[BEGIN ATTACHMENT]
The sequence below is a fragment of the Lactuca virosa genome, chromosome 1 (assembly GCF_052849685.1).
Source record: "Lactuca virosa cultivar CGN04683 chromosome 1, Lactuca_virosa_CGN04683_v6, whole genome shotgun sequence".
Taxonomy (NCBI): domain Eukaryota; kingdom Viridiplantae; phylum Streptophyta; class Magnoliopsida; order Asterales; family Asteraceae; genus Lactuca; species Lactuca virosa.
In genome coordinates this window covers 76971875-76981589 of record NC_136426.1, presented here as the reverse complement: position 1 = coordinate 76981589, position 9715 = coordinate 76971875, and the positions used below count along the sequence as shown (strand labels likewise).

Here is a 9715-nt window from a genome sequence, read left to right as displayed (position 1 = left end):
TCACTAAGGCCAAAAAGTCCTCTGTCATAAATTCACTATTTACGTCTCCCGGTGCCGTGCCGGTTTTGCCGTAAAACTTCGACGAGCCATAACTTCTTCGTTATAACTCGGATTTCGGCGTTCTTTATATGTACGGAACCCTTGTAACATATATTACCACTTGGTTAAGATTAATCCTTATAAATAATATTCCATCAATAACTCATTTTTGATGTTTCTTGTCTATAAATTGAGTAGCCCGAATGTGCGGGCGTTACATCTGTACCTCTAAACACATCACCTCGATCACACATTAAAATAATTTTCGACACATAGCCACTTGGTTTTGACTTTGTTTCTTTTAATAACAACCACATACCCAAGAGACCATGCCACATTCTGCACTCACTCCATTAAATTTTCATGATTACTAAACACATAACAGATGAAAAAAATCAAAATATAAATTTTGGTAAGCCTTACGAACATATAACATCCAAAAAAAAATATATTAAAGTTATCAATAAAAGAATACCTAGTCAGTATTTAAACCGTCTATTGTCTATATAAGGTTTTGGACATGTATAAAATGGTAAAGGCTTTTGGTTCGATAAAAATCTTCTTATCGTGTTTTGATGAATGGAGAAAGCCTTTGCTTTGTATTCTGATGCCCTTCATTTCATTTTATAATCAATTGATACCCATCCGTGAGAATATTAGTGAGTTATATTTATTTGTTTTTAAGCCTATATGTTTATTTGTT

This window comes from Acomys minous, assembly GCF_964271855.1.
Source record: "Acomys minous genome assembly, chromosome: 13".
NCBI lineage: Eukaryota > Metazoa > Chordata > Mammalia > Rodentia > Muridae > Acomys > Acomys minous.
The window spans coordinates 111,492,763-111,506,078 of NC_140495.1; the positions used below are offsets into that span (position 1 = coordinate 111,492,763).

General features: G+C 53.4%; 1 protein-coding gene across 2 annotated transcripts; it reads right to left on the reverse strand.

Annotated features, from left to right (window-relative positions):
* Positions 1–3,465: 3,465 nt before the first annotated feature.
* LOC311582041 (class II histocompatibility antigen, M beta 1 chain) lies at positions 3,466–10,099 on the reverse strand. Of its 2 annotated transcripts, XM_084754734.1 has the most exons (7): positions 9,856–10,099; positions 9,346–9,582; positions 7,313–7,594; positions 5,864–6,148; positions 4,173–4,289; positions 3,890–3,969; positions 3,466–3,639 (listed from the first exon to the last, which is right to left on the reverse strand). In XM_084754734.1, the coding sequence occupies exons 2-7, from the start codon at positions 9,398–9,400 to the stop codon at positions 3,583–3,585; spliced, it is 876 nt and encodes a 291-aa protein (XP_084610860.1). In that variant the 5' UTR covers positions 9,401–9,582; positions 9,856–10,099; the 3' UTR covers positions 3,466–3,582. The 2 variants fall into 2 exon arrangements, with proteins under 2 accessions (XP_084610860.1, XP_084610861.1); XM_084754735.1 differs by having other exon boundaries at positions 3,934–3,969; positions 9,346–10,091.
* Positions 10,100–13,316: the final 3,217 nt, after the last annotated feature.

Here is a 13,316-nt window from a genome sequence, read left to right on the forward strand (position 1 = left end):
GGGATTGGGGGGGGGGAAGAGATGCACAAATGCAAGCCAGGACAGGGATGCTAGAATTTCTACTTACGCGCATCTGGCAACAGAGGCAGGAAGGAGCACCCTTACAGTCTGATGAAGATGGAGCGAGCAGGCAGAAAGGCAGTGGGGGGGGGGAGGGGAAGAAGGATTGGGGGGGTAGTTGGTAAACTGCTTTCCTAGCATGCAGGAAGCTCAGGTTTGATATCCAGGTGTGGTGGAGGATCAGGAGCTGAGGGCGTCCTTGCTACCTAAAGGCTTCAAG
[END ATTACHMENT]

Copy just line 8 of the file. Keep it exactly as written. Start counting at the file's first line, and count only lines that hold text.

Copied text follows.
Source record: "Acomys minous genome assembly, chromosome: 13".